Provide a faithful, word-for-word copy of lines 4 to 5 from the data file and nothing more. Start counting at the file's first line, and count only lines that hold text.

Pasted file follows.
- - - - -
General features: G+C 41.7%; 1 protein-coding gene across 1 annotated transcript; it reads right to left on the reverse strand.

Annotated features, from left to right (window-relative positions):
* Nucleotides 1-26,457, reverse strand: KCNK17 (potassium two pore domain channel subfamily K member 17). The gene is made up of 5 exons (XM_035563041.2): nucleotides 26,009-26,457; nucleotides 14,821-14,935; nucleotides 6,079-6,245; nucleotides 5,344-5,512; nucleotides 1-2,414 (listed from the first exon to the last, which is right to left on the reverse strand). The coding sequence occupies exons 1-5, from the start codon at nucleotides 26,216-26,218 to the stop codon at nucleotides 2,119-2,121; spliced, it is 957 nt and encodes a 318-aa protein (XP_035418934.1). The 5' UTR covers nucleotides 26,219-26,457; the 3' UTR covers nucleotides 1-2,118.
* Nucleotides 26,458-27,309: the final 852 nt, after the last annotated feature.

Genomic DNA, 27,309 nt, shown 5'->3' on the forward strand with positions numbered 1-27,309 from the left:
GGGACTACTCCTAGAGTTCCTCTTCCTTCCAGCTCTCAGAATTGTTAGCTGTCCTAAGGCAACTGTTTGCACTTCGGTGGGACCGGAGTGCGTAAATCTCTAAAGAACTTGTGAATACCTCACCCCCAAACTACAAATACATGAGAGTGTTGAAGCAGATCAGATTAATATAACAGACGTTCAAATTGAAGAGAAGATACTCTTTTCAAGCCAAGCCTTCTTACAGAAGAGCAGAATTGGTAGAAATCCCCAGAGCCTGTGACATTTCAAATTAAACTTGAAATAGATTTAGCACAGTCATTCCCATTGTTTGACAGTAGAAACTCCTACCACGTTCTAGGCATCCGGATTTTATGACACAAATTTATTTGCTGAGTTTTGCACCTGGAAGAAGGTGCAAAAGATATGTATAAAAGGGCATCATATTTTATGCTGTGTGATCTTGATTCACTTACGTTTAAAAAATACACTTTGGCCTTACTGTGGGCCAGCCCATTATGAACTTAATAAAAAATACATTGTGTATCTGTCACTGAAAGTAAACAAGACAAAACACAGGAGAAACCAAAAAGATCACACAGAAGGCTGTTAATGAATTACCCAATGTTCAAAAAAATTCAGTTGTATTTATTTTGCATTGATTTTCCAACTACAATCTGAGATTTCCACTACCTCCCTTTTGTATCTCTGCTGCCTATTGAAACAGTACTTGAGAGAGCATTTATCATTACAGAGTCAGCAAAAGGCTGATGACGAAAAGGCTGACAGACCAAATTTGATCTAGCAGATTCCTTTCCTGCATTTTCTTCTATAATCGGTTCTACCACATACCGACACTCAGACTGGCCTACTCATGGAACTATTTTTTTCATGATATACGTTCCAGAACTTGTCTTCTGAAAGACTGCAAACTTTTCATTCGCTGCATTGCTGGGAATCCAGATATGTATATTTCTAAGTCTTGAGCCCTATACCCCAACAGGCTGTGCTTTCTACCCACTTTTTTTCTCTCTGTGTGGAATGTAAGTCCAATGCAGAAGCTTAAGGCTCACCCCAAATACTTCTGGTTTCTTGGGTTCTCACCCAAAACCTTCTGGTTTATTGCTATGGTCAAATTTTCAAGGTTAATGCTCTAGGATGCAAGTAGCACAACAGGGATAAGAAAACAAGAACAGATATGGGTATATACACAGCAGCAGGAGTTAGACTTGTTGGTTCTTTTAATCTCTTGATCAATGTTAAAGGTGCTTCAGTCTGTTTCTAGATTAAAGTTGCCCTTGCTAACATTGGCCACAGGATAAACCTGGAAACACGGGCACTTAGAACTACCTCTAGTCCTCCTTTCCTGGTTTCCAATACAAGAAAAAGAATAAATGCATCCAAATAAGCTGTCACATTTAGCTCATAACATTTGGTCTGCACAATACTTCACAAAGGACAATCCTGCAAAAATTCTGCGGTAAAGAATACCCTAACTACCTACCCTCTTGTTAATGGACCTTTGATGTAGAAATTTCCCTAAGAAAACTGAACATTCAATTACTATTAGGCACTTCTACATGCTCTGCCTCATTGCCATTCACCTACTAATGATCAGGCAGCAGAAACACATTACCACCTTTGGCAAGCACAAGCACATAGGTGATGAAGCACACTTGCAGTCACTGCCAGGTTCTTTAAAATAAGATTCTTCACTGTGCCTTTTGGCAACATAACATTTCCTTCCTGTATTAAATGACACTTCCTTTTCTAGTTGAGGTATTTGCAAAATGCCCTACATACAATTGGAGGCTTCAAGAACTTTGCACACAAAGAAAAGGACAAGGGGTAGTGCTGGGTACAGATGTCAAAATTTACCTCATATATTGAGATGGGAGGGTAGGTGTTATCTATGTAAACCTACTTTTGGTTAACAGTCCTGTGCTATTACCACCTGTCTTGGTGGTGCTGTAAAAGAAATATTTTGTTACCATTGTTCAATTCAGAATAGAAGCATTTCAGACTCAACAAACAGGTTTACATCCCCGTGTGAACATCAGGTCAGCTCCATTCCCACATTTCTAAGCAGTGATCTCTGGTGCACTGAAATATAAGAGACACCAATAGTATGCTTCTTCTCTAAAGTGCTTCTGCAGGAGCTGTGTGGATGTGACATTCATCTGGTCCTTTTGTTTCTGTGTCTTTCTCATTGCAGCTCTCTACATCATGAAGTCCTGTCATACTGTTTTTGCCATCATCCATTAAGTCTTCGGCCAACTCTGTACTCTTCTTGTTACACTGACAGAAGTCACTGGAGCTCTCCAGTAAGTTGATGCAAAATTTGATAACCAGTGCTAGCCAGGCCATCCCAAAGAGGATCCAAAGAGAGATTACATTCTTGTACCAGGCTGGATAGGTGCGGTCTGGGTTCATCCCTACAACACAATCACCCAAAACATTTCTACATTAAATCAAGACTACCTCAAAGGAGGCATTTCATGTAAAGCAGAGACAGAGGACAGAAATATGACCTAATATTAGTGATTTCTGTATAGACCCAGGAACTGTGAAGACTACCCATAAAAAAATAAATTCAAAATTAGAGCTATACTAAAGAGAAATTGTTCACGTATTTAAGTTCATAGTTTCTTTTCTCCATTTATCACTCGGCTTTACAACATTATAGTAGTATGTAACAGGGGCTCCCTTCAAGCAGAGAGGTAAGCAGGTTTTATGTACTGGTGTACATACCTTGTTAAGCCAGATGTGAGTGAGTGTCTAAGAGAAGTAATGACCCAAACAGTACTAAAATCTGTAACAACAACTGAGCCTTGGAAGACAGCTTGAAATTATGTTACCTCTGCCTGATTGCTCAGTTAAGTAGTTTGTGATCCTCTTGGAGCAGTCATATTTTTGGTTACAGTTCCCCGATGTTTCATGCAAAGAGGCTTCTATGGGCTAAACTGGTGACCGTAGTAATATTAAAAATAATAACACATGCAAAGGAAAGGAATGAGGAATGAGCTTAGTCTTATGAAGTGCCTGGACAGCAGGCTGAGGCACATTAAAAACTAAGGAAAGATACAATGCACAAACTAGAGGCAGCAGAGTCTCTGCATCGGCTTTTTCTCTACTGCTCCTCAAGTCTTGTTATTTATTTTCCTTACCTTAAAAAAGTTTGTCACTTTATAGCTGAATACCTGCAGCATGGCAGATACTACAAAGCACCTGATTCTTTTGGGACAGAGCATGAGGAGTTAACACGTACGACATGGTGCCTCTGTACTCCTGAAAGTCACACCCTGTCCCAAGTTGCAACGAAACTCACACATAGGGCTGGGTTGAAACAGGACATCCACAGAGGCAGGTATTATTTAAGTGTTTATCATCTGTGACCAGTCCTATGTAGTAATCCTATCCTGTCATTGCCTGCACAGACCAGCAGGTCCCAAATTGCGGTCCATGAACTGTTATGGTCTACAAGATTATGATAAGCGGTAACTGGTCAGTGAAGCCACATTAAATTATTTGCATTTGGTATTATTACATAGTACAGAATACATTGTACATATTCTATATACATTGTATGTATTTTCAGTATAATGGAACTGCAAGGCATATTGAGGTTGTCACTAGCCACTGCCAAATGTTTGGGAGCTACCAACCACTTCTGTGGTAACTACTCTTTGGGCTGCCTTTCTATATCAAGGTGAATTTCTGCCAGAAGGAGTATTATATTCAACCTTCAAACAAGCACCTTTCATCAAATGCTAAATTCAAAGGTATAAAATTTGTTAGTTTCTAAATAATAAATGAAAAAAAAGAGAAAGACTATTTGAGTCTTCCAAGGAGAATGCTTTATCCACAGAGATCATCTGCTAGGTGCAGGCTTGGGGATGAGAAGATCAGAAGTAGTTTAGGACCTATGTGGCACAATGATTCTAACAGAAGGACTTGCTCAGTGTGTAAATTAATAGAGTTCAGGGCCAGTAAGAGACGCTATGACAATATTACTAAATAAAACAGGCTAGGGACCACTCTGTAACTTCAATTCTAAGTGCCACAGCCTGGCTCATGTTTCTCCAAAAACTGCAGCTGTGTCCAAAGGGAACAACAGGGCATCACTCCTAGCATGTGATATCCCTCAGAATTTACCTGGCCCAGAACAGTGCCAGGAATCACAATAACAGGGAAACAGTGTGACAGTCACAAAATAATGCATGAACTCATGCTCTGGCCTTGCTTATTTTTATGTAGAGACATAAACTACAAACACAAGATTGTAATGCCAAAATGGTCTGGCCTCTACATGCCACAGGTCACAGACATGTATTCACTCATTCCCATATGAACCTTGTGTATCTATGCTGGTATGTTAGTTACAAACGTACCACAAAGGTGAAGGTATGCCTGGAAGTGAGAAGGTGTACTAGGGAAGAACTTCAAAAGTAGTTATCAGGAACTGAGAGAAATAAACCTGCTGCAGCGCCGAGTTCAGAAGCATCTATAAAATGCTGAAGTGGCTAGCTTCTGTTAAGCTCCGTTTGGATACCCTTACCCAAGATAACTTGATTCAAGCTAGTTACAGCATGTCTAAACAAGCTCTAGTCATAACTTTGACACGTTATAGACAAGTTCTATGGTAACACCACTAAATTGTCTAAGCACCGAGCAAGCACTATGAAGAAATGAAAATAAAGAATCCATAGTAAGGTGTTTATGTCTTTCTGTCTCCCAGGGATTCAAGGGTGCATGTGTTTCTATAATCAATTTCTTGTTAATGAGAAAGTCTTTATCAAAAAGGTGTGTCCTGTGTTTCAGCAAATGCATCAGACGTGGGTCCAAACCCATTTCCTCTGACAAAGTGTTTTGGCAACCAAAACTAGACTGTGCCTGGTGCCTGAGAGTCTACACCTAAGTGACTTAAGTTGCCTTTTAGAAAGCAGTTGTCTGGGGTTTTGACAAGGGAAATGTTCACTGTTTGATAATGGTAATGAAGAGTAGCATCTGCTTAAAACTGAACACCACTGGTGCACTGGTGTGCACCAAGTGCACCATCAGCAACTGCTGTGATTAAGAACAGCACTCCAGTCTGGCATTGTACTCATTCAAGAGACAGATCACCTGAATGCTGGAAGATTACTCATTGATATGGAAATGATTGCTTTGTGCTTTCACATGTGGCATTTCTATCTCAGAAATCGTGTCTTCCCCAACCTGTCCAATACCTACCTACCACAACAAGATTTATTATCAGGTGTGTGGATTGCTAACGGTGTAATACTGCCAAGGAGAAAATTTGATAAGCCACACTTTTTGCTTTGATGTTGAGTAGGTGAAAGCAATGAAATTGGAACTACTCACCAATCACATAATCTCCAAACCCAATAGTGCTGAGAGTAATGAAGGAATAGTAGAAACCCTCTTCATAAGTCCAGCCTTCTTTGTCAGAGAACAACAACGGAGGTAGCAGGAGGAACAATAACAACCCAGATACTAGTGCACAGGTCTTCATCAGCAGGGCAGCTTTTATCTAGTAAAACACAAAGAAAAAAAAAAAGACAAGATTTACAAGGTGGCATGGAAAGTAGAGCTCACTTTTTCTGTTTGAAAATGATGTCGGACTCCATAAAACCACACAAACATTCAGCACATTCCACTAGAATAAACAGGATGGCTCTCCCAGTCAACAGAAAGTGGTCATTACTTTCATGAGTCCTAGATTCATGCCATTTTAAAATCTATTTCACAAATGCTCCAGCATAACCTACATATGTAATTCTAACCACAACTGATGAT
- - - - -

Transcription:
* Nucleotides 26,458-27,309: the final 852 nt, after the last annotated feature.

Genomic DNA, 27,309 nt, shown 5'->3' on the forward strand with positions numbered 1-27,309 from the left: